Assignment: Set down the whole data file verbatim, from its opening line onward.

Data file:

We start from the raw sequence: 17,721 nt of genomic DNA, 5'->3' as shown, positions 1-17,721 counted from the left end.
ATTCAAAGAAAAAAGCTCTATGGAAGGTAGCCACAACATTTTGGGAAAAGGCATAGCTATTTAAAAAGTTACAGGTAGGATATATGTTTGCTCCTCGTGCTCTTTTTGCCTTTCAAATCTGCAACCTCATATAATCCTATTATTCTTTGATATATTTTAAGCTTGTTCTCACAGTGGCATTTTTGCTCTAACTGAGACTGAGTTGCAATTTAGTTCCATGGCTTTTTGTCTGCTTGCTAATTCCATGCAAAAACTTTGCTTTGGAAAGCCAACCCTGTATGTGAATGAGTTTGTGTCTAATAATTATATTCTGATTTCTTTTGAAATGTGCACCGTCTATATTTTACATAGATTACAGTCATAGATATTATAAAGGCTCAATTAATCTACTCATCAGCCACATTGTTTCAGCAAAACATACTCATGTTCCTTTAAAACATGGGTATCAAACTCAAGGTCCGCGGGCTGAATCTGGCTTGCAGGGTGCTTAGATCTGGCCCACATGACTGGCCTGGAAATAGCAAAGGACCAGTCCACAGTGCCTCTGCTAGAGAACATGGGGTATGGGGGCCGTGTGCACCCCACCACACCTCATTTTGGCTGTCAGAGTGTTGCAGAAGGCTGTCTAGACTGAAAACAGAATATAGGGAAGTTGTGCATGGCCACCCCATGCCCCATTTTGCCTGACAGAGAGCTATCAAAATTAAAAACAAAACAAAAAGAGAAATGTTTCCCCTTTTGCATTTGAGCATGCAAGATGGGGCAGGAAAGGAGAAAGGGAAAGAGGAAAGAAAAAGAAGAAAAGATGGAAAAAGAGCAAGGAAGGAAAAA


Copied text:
We start from the raw sequence: 17,721 nt of genomic DNA, 5'->3' as shown, positions 1-17,721 counted from the left end.
ATTCAAAGAAAAAAGCTCTATGGAAGGTAGCCACAACATTTTGGGAAAAGGCATAGCTATTTAAAAAGTTACAGGTAGGATATATGTTTGCTCCTCGTGCTCTTTTTGCCTTTCAAATCTGCAACCTCATATAATCCTATTATTCTTTGATATATTTTAAGCTTGTTCTCACAGTGGCATTTTTGCTCTAACTGAGACTGAGTTGCAATTTAGTTCCATGGCTTTTTGTCTGCTTGCTAATTCCATGCAAAAACTTTGCTTTGGAAAGCCAACCCTGTATGTGAATGAGTTTGTGTCTAATAATTATATTCTGATTTCTTTTGAAATGTGCACCGTCTATATTTTACATAGATTACAGTCATAGATATTATAAAGGCTCAATTAATCTACTCATCAGCCACATTGTTTCAGCAAAACATACTCATGTTCCTTTAAAACATGGGTATCAAACTCAAGGTCCGCGGGCTGAATCTGGCTTGCAGGGTGCTTAGATCTGGCCCACATGACTGGCCTGGAAATAGCAAAGGACCAGTCCACAGTGCCTCTGCTAGAGAACATGGGGTATGGGGGCCGTGTGCACCCCACCACACCTCATTTTGGCTGTCAGAGTGTTGCAGAAGGCTGTCTAGACTGAAAACAGAATATAGGGAAGTTGTGCATGGCCACCCCATGCCCCATTTTGCCTGACAGAGAGCTATCAAAATTAAAAACAAAACAAAAAGAGAAATGTTTCCCCTTTTGCATTTGAGCATGCAAGATGGGGCAGGAAAGGAGAAAGGGAAAGAGGAAAGAAAAAGAAGAAAAGATGGAAAAAGAGCAAGGAAGGAAAAA